Many school districts throughout the southwest suburbs did not perform as well as in previous years, leaving some administrators disappointed.
  Reich, however, prefers to look forward and discuss the tools the school, 103rd Street and 88th Avenue, has at its disposal to help improve student performance.
  “We have programs in place for any child who needs them,” Reich said. “We feel that it’s important to the child.”
  Those programs include an after-school tutoring program that serves more than 100 students as well as four reading specialists on staff who work with small groups of children who require additional support, Reich said.
  But the school can’t intervene without knowing which students need help and that’s where data analysis comes into play.front-color-3-col-studentsThird graders in Christine Durco’s class raise their hands in joy as Oak Ridge Elementary School in Palos Hills scored well on a state achievement test.  Photo by Jeff Vorva.

 



  “We have a lot of data,” Reich said. “We believe that’s the foundation.”
  Reich, in her third year as principal at Glen Oaks, said students know what’s at stake and work with their teachers to set performance goals.
  “We have the kids in on this,” she said. “The kids are happy to achieve goals. It’s mostly their hard work.”
  Seventy-seven percent of the students in North Palos School District 117 met or exceeded state standards. That figure would have been in the 90th percentile under the previous testing standards, Reich said.
  However, the score is the highest of the seven elementary school districts in the The Reporter’s coverage area.
  District 117 Supt. Jeannie Stachowiak credited the significant amount of teamwork in the district for success on the test. She said the district’s three assistant superintendents are routinely in the schools “really listening to the teachers need.”
  “I think we’re going to see a lot of growth this year,” she said.
    “It’s just a new reality,” Reich said of the new state standards. “We’re always looking to be better.”

Out of the RED with Terrible Ted

  • Written by Kevin M. Coyne

Nugent helps Ridge turn profit on event that lost money in ‘12

 Ted Nugent took the stage at RidgeFestPage-1-COLOR-2-col-NugeAfter RidgeFest lost $30,000 in 2012, Ted Nugent warmed the coffers a little despite chilly weather at the event in July. for the third time since 2007 in July.

  In between songs, he used profanities.
  He launched some tirades toward state and federal elected officials.
  He peppered the audience in Chicago Ridge with a few controversial right-wing rants.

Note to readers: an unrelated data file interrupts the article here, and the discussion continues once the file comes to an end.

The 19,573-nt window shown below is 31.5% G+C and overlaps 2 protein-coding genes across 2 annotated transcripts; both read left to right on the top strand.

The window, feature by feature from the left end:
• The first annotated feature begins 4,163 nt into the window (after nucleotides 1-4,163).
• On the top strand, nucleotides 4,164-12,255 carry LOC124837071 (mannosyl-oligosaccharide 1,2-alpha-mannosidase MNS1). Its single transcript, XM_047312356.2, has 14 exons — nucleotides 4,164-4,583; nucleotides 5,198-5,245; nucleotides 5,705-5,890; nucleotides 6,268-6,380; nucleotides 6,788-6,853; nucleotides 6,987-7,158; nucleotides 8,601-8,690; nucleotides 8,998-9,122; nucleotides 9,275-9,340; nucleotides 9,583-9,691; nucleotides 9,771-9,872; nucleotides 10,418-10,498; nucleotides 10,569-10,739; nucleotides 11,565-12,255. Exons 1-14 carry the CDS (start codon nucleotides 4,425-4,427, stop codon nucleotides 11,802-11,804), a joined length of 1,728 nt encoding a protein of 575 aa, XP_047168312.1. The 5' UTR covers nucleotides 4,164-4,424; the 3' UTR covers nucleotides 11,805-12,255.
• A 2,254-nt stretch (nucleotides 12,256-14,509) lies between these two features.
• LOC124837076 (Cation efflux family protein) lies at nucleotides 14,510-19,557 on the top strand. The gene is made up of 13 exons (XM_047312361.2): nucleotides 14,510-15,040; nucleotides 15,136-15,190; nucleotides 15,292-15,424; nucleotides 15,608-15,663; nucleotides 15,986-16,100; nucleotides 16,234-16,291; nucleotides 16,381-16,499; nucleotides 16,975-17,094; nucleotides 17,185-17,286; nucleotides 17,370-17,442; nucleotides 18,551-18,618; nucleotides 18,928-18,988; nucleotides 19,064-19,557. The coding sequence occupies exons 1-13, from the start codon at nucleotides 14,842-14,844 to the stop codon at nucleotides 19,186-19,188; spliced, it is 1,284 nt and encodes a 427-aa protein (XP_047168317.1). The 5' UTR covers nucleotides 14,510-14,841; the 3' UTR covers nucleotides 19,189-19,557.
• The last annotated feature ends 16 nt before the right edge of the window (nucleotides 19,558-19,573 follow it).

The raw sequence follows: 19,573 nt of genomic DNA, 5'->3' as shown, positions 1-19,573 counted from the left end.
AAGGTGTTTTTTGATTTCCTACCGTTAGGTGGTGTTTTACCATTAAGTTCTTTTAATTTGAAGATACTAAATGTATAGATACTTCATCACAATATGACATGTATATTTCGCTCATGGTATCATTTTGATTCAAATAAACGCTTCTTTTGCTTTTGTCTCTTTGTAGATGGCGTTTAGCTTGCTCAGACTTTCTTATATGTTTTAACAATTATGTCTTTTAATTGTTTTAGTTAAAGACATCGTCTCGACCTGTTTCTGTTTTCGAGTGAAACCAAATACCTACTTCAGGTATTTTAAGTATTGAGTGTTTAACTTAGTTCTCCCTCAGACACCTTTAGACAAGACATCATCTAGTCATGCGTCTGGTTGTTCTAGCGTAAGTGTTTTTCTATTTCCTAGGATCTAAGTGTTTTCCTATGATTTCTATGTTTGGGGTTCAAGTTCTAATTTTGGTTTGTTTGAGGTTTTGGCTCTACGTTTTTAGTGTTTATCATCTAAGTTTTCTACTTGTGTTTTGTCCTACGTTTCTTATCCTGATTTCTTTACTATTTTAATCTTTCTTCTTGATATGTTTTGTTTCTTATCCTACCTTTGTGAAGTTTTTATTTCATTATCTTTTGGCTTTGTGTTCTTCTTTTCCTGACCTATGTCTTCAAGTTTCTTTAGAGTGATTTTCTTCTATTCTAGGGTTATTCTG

Oh, and he helped RidgeFest get out of the red and slightly into the black.
  The man known as the Motor City Madman and Terrible Ted helped offset some unseasonably cold weather and officials revealed at Tuesday night’s board meeting that the fest made what is so far a $3,659 profit for the village.
  Village officials are still waiting to receive a final bill from the Chicago Ridge Parks and Recreation Department. The profit may be even smaller once the village is invoiced.
  It’s still an improvement from last year’s loss of more than $30,000. RidgeFest 2012 titled “RidgeFest: Reloaded” featured former Poison front man Bret Michaels and American Idol contestant James Durbin.
  Last year, ticket prices were at an all-time high for Michaels and Durbin, costing as much as $25 for non-residents. This year village officials charged $15 for headliners Ted Nugent and the rock group Infinity. In addition to lowering prices, tickets were made available online and at a discounted price for Chicago Ridge residents.
  “We made a profit every year except for three years and RidgeFest is now going on 24 years,” said Chicago Ridge Mayor Chuck Tokar. “We obviously did not make the profits we had expected but we did turn a small profit.”
  Village officials believe the chilly July 25-28 weekend hurt attendance and beer sales. In total the village had $204,721 in expenses and $208,380 in revenues.
  Despite Nugent making the same outlandish comments in 2011 and 2013 that Attorney General Eric Holder is running guns to Mexico and President Obama is a criminal, “Nugent did super the first and the second time he performed at RidgeFest,” Tokar said.